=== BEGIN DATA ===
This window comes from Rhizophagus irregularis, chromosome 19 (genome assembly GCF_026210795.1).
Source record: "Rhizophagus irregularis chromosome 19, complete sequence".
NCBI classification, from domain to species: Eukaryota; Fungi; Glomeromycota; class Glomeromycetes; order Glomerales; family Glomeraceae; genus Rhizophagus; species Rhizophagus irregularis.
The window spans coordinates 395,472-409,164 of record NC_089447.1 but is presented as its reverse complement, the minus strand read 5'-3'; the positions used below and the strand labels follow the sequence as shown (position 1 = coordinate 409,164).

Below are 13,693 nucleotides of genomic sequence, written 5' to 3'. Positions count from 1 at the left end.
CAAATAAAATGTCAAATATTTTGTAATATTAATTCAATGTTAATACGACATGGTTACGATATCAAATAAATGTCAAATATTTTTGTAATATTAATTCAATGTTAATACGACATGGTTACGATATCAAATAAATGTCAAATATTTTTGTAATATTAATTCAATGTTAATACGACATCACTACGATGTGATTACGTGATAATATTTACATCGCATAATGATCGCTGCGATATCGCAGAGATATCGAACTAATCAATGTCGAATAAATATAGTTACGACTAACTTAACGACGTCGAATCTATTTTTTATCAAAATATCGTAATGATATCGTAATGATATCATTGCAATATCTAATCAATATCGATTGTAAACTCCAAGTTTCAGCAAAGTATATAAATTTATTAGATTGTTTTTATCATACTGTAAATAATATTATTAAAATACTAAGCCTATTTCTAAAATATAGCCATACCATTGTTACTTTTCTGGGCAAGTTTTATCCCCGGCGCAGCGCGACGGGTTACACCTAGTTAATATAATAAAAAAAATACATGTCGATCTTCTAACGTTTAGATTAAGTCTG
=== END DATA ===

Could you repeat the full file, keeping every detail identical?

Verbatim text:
This window comes from Rhizophagus irregularis, chromosome 19 (genome assembly GCF_026210795.1).
Source record: "Rhizophagus irregularis chromosome 19, complete sequence".
NCBI classification, from domain to species: Eukaryota; Fungi; Glomeromycota; class Glomeromycetes; order Glomerales; family Glomeraceae; genus Rhizophagus; species Rhizophagus irregularis.
The window spans coordinates 395,472-409,164 of record NC_089447.1 but is presented as its reverse complement, the minus strand read 5'-3'; the positions used below and the strand labels follow the sequence as shown (position 1 = coordinate 409,164).

Below are 13,693 nucleotides of genomic sequence, written 5' to 3'. Positions count from 1 at the left end.
CAAATAAAATGTCAAATATTTTGTAATATTAATTCAATGTTAATACGACATGGTTACGATATCAAATAAATGTCAAATATTTTTGTAATATTAATTCAATGTTAATACGACATGGTTACGATATCAAATAAATGTCAAATATTTTTGTAATATTAATTCAATGTTAATACGACATCACTACGATGTGATTACGTGATAATATTTACATCGCATAATGATCGCTGCGATATCGCAGAGATATCGAACTAATCAATGTCGAATAAATATAGTTACGACTAACTTAACGACGTCGAATCTATTTTTTATCAAAATATCGTAATGATATCGTAATGATATCATTGCAATATCTAATCAATATCGATTGTAAACTCCAAGTTTCAGCAAAGTATATAAATTTATTAGATTGTTTTTATCATACTGTAAATAATATTATTAAAATACTAAGCCTATTTCTAAAATATAGCCATACCATTGTTACTTTTCTGGGCAAGTTTTATCCCCGGCGCAGCGCGACGGGTTACACCTAGTTAATATAATAAAAAAAATACATGTCGATCTTCTAACGTTTAGATTAAGTCTG